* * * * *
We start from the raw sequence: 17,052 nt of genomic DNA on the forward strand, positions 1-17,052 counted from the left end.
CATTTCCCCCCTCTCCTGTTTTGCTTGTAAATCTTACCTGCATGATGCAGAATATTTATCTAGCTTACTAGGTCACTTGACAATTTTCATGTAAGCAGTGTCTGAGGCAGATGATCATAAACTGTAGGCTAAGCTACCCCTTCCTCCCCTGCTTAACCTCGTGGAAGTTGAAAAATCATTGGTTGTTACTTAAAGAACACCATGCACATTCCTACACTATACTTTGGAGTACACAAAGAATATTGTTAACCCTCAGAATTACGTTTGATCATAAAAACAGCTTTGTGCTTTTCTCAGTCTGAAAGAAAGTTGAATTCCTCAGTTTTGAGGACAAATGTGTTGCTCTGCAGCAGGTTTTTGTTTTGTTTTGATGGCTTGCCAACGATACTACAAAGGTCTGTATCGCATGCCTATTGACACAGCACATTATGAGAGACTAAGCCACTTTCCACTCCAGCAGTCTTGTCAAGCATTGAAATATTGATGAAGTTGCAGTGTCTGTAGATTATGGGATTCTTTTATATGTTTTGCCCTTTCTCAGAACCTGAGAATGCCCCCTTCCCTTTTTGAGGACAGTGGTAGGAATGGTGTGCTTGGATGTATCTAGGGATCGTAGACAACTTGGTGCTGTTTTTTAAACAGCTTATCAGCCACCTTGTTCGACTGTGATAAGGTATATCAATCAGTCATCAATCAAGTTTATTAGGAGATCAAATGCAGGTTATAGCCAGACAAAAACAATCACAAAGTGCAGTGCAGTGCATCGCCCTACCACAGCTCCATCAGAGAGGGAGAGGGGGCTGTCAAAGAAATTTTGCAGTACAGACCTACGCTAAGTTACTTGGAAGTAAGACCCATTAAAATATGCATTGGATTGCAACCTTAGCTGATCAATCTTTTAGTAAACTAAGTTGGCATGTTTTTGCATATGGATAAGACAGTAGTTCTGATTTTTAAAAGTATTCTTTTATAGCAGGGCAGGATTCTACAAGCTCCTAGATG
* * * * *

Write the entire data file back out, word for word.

We start from the raw sequence: 17,052 nt of genomic DNA on the forward strand, positions 1-17,052 counted from the left end.
CATTTCCCCCCTCTCCTGTTTTGCTTGTAAATCTTACCTGCATGATGCAGAATATTTATCTAGCTTACTAGGTCACTTGACAATTTTCATGTAAGCAGTGTCTGAGGCAGATGATCATAAACTGTAGGCTAAGCTACCCCTTCCTCCCCTGCTTAACCTCGTGGAAGTTGAAAAATCATTGGTTGTTACTTAAAGAACACCATGCACATTCCTACACTATACTTTGGAGTACACAAAGAATATTGTTAACCCTCAGAATTACGTTTGATCATAAAAACAGCTTTGTGCTTTTCTCAGTCTGAAAGAAAGTTGAATTCCTCAGTTTTGAGGACAAATGTGTTGCTCTGCAGCAGGTTTTTGTTTTGTTTTGATGGCTTGCCAACGATACTACAAAGGTCTGTATCGCATGCCTATTGACACAGCACATTATGAGAGACTAAGCCACTTTCCACTCCAGCAGTCTTGTCAAGCATTGAAATATTGATGAAGTTGCAGTGTCTGTAGATTATGGGATTCTTTTATATGTTTTGCCCTTTCTCAGAACCTGAGAATGCCCCCTTCCCTTTTTGAGGACAGTGGTAGGAATGGTGTGCTTGGATGTATCTAGGGATCGTAGACAACTTGGTGCTGTTTTTTAAACAGCTTATCAGCCACCTTGTTCGACTGTGATAAGGTATATCAATCAGTCATCAATCAAGTTTATTAGGAGATCAAATGCAGGTTATAGCCAGACAAAAACAATCACAAAGTGCAGTGCAGTGCATCGCCCTACCACAGCTCCATCAGAGAGGGAGAGGGGGCTGTCAAAGAAATTTTGCAGTACAGACCTACGCTAAGTTACTTGGAAGTAAGACCCATTAAAATATGCATTGGATTGCAACCTTAGCTGATCAATCTTTTAGTAAACTAAGTTGGCATGTTTTTGCATATGGATAAGACAGTAGTTCTGATTTTTAAAAGTATTCTTTTATAGCAGGGCAGGATTCTACAAGCTCCTAGATG